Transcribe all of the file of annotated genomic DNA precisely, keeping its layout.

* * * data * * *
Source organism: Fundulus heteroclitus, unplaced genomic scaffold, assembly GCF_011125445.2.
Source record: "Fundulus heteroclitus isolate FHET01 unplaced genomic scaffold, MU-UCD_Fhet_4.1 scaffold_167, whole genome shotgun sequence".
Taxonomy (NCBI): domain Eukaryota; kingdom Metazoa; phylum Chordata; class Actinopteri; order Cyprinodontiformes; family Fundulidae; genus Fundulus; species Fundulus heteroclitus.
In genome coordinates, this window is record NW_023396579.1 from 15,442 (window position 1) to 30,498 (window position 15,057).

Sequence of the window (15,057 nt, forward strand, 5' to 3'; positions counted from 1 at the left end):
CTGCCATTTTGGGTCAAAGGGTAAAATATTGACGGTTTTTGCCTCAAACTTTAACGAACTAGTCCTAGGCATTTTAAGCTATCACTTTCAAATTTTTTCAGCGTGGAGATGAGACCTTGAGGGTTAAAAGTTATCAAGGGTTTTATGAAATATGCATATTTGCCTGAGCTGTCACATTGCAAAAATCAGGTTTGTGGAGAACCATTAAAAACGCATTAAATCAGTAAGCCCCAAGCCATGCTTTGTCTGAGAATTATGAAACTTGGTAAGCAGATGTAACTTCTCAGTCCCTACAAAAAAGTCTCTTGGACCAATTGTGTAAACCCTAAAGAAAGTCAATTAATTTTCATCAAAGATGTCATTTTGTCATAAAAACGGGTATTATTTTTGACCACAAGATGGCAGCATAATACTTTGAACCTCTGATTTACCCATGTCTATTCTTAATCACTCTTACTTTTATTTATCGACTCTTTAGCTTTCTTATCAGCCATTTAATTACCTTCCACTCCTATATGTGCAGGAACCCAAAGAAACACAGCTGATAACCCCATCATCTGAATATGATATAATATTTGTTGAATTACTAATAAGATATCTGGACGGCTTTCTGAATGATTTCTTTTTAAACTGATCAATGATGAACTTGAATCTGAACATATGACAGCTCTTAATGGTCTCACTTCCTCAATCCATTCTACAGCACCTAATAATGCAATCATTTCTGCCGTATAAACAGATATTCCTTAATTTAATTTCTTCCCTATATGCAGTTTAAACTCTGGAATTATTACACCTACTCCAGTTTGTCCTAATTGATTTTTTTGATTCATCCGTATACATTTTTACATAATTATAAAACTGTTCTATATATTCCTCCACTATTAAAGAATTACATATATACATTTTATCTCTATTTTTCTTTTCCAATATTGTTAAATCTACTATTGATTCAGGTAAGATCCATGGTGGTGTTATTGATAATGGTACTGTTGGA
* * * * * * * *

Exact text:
Source organism: Fundulus heteroclitus, unplaced genomic scaffold, assembly GCF_011125445.2.
Source record: "Fundulus heteroclitus isolate FHET01 unplaced genomic scaffold, MU-UCD_Fhet_4.1 scaffold_167, whole genome shotgun sequence".
Taxonomy (NCBI): domain Eukaryota; kingdom Metazoa; phylum Chordata; class Actinopteri; order Cyprinodontiformes; family Fundulidae; genus Fundulus; species Fundulus heteroclitus.
In genome coordinates, this window is record NW_023396579.1 from 15,442 (window position 1) to 30,498 (window position 15,057).

Sequence of the window (15,057 nt, forward strand, 5' to 3'; positions counted from 1 at the left end):
CTGCCATTTTGGGTCAAAGGGTAAAATATTGACGGTTTTTGCCTCAAACTTTAACGAACTAGTCCTAGGCATTTTAAGCTATCACTTTCAAATTTTTTCAGCGTGGAGATGAGACCTTGAGGGTTAAAAGTTATCAAGGGTTTTATGAAATATGCATATTTGCCTGAGCTGTCACATTGCAAAAATCAGGTTTGTGGAGAACCATTAAAAACGCATTAAATCAGTAAGCCCCAAGCCATGCTTTGTCTGAGAATTATGAAACTTGGTAAGCAGATGTAACTTCTCAGTCCCTACAAAAAAGTCTCTTGGACCAATTGTGTAAACCCTAAAGAAAGTCAATTAATTTTCATCAAAGATGTCATTTTGTCATAAAAACGGGTATTATTTTTGACCACAAGATGGCAGCATAATACTTTGAACCTCTGATTTACCCATGTCTATTCTTAATCACTCTTACTTTTATTTATCGACTCTTTAGCTTTCTTATCAGCCATTTAATTACCTTCCACTCCTATATGTGCAGGAACCCAAAGAAACACAGCTGATAACCCCATCATCTGAATATGATATAATATTTGTTGAATTACTAATAAGATATCTGGACGGCTTTCTGAATGATTTCTTTTTAAACTGATCAATGATGAACTTGAATCTGAACATATGACAGCTCTTAATGGTCTCACTTCCTCAATCCATTCTACAGCACCTAATAATGCAATCATTTCTGCCGTATAAACAGATATTCCTTAATTTAATTTCTTCCCTATATGCAGTTTAAACTCTGGAATTATTACACCTACTCCAGTTTGTCCTAATTGATTTTTTTGATTCATCCGTATACATTTTTACATAATTATAAAACTGTTCTATATATTCCTCCACTATTAAAGAATTACATATATACATTTTATCTCTATTTTTCTTTTCCAATATTGTTAAATCTACTATTGATTCAGGTAAGATCCATGGTGGTGTTATTGATAATGGTACTGTTGGA